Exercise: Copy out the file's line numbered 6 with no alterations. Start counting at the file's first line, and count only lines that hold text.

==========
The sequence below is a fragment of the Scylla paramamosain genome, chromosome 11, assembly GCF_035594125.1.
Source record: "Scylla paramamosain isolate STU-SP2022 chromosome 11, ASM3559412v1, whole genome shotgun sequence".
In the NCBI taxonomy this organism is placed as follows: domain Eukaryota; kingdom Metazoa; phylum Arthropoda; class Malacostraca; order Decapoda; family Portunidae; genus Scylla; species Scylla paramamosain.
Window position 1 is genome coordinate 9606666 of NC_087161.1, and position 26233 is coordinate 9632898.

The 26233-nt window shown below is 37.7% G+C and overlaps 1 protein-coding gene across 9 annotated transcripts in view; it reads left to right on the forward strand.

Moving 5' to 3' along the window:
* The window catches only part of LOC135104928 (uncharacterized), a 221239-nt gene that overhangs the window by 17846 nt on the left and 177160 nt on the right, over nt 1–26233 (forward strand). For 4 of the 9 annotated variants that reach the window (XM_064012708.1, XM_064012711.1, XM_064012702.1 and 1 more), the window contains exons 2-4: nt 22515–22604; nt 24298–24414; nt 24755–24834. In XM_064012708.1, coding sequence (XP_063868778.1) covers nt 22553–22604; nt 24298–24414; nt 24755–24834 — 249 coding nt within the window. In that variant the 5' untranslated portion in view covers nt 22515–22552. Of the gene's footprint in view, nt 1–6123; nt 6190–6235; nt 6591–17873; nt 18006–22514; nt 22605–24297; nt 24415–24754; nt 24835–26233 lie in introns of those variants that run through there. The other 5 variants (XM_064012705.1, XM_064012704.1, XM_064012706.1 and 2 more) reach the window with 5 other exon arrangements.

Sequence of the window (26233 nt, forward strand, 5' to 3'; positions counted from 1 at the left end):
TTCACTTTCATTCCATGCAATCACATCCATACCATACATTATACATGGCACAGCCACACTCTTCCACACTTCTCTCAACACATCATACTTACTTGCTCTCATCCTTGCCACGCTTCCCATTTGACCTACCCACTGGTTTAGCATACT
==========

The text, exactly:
Moving 5' to 3' along the window: